OPINION: Why students at Thailand’s top uni protesting killing of protected panther matters

Photos: Courtesy of Seub Nakhasathien Foundation
Photos: Courtesy of Seub Nakhasathien Foundation

In the midst of a mounting public outcry that calls to mind the shooting death of gorilla Harambe at the Cincinnati Zoo in 2016 and the illegal hunting death of Cecil the lion by American dentist Walter J. Palmer in 2015 in Zimbabwe, Thai students are not letting the alleged actions of millionaire Premchai Karnasuta fade quietly from the public stage.

Yesterday, students at Thailand’s top school, Chulalongkorn University, held a candlelight vigil in which they donned black leopard masks to keep attention on the Feb. 4 killing of a protected black panther by the influential president of the Italian-Thai Development company, Premchai. The businessman, along with three others, has already been arrested for illegal hunting in Kanchanaburi’s Thungyai Naresuan Wildlife Sanctuary.

Far from letting the incident fade away without reprimand, as often happens when the rich and connected bribe the right people in Thailand, these students — many the offspring of the rich and connected themselves — are making their voices heard.

Though these are some of the most privileged, well-mannered students in the country — students who are, frankly, not known for speaking out about politics — the matter has been taken to heart by their community in striking fashion. They’ve been joined in their crusade by social media users who are condemning the killings with a Thai-language hashtag that translates to “RIP black panther, you won’t die in vain.”


Perhaps this issue is of extra significance to usually mild-mannered Thais because the majority of the country practices Theravada Buddhism, one of the major tenets of which is doing no harm to any living creature.

Though the country is a meat-eater’s paradise, this killing was allegedly purely for sport, a pastime deeply unpopular in a society that widely believes that taking a life will result in their own life ending sooner and/or a significant dose of bad karma.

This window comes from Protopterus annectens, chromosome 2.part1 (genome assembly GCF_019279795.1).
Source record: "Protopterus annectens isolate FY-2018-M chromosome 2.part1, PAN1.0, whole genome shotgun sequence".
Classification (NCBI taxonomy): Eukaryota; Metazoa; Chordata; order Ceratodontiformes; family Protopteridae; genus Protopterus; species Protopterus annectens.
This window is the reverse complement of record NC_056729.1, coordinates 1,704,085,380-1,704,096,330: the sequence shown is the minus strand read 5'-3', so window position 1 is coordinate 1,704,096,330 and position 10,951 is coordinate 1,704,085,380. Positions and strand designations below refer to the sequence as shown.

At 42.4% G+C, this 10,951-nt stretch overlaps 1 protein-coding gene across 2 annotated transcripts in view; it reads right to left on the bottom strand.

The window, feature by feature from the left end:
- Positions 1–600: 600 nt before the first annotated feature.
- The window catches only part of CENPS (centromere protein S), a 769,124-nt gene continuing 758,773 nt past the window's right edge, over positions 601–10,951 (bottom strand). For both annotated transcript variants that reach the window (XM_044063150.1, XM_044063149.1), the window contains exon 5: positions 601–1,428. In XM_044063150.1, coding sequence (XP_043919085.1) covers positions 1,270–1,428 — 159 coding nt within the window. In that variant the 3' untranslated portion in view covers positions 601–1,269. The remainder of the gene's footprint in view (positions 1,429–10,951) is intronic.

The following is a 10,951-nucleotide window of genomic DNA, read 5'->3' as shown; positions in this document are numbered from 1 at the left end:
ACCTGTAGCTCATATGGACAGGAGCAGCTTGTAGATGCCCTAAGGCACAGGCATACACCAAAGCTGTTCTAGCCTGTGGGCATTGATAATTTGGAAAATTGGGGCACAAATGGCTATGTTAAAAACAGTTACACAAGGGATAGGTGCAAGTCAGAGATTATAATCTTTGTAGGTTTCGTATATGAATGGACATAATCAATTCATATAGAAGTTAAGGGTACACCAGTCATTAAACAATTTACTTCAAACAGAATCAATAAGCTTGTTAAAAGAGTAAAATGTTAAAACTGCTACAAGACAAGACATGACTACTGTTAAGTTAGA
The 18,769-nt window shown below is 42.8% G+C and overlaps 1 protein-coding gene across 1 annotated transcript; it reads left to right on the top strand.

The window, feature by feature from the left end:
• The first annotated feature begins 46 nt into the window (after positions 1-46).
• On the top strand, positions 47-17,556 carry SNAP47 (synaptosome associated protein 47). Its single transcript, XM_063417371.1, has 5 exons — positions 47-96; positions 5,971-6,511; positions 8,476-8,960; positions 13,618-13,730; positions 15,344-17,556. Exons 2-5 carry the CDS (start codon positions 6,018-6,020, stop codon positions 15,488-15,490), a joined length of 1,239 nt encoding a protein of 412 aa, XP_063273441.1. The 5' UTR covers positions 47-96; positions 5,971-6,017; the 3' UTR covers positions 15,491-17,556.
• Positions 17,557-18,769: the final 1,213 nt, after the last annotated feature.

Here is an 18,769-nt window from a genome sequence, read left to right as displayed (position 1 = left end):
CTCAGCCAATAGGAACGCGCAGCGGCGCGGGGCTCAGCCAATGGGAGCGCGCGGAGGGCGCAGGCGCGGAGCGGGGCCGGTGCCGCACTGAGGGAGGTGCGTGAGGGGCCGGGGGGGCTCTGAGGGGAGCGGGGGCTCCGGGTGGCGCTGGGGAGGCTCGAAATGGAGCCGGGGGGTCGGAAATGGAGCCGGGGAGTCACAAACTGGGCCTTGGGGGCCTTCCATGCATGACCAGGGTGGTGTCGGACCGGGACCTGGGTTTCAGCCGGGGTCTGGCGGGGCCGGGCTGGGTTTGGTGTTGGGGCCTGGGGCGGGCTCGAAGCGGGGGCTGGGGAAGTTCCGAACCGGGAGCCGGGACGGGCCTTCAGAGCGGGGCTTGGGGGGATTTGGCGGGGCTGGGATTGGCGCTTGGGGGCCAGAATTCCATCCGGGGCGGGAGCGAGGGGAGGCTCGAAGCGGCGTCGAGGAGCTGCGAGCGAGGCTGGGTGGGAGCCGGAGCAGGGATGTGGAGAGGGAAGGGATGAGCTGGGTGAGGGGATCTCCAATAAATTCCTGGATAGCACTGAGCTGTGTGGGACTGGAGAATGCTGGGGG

Whether or not religion has played a key part in the furore, it’s simply refreshing to see these students — the future leaders of the country — making their voices heard against high-ranking Thais, when the strictures of Thai society generally dictate that they not speak out against their elders.  

Notice that, in the ongoing investigation into Deputy Prime Minister Prawit Wongsuwan and his collection of undeclared, blinged-out watches, there is much discussion, mostly in the form of jokes and memes. True, there has been some anger and scattered calls to resign, but not the earnest outrage and upset related to the killing of this panther.

The latest legal development in Premchai’s case came yesterday, with he and his three associates were confronted with additional animal cruelty charges, which are punishable by up an up to two-year prison term and/ or a fine of THB40,000 (US$1,275).

The foursome had already been charged with nine crimes that include illegal hunting in a wildlife sanctuary and illegal possession of guns and ammunition in the park, these are punishable by 19 years in prison with a maximum fine of THB150,000 (US$4,780).

It will be interesting to see if Premchai gets out of a harsh punishment for his crimes (like rich girl Praewa or actress Anna Reese) or simply flees the country like so many law-breaking, rich, influential Thais have done before him (We see you former PMs Yingluck, Taksin, and Red Bull heir Boss).

No matter the outcome, if the issue gets these young, privileged Thais impassioned enough to take a stand against their powerful — and often corrupt — elders, that’s something.

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